ARTPARIS 2011 preparation at Grand Palais

The Grand Palais temporarily closed to the public in March 2021 for significant renovation works. It will re-open in time for the Paris 2024 Olympic Games, where it will host the fencing and taekwondo events. It is planned that the Grand Palais will re-open to the public in the Spring of 2025. [12] While it is shut, exhibitions that would otherwise be held there will be hosted by other locations, such as the Grand Palais Éphémère and the Musée du Luxembourg in Paris and the Palais de la Bourse in Marseille.

See also


  1. ^ The Art Newspaper Review, April 2018
  2. ^ "L'Exposition Universelle de 1900".
  3. ^ "Grand Palais". Archived from the original on 5 July 2018. Retrieved 8 July 2010.
  4. ^ Sesan Iwarere (2005). "Paris 1900: Grand Palais". University of Maryland Libraries. Retrieved 23 May 2022.
  5. ^ Base Mérimée: PA00088877, Ministère français de la Culture. (in French) Grand Palais
  6. ^ SWIFT, ANTHONY. "World's Fairs." Europe 1789–1914: Encyclopedia of the Age of Industry and Empire, edited by John Merriman and Jay Winter, vol. 5, Charles Scribner's Sons, 2006, pp. 2493–2506. Gale In Context: World History. Accessed 20 January 2022.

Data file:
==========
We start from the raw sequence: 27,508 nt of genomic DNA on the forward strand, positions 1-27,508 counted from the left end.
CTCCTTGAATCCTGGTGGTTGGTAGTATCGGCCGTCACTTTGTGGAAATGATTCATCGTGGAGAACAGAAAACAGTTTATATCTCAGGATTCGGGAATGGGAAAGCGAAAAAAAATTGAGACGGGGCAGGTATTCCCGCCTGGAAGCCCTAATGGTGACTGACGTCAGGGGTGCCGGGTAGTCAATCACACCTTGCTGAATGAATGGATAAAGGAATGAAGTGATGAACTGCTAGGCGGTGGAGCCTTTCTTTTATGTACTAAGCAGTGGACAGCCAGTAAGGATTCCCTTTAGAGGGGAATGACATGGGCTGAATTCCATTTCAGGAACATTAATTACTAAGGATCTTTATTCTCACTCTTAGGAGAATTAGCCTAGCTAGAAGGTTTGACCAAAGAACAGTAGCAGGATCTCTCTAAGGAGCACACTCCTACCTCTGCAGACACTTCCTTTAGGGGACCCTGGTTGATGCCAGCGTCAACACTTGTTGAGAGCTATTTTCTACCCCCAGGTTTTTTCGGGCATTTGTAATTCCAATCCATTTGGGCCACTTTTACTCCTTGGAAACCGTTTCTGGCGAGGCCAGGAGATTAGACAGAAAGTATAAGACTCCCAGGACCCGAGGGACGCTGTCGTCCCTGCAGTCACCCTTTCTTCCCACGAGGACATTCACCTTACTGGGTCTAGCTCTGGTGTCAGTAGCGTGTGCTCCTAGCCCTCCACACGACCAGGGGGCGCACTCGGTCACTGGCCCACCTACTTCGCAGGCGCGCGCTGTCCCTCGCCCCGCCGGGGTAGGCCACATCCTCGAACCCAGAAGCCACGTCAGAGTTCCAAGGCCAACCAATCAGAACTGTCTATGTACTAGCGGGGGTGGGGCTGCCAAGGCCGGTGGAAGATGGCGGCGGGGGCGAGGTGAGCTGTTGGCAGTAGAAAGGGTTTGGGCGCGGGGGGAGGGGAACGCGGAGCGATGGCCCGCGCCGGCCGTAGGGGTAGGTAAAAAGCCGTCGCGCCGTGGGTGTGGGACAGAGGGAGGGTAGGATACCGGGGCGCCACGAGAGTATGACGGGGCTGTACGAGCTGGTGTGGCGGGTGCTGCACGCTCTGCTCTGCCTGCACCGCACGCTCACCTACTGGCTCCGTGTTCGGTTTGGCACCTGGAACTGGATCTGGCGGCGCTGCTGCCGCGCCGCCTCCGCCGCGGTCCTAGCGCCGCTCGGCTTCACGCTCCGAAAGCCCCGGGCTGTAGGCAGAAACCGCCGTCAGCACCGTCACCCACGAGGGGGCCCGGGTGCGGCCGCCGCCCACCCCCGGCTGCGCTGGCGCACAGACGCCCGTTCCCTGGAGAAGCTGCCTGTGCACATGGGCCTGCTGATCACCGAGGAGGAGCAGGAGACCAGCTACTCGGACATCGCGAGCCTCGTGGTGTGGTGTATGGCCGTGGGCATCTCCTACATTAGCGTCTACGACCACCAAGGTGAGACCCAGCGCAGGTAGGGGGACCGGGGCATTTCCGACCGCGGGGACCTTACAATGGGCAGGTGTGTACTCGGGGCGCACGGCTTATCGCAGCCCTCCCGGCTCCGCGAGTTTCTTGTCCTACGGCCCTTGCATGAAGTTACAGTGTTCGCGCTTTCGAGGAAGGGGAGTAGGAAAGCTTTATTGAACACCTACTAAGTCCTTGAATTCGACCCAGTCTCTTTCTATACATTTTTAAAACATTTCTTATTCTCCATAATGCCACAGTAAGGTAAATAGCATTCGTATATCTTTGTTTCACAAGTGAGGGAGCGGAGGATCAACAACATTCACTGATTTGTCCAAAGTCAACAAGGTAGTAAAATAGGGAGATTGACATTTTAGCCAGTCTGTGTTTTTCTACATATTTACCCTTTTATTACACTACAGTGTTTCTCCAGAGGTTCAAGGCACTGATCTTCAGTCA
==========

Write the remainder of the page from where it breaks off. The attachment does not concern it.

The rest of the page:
7. ^ "Wartime". Archived from the original on 25 December 2017. Retrieved 15 August 2012.
  8. ^ "Dans la tourmente des deux guerres". Archived from the original on 17 May 2012. Retrieved 15 August 2012.
  9. ^ Collection des FFL (Forces Françaises Libres). "Collection des FFL (Forces Françaises Libres). – ECPAD". Archived from the original on 24 January 2019. Retrieved 15 August 2012.
  10. ^ "Paris : ce dont rêvait Le Corbusier pour la rive droite". (in French). 18 July 2016. Retrieved 21 June 2023.
  11. ^ "Anish Kapoor: Leviathan for Monumenta 2011" at; Lauren Houssin, "Kapoor’s ‘Leviathan’ Fills Grand Palais in Paris", The New York Times (31 May 2011); Mark Hudson, "Anish Kapoor: Leviathan, Monumenta 2011, Grand Palais, Paris, review", The Telegraph (11 May 2011). Retrieved 21 September 2014.
  12. ^ "Le Nouveau Grand Palais". 2021. Retrieved 11 July 2022.

This article contains material abridged and translated from the French and Spanish Wikipedia.

External links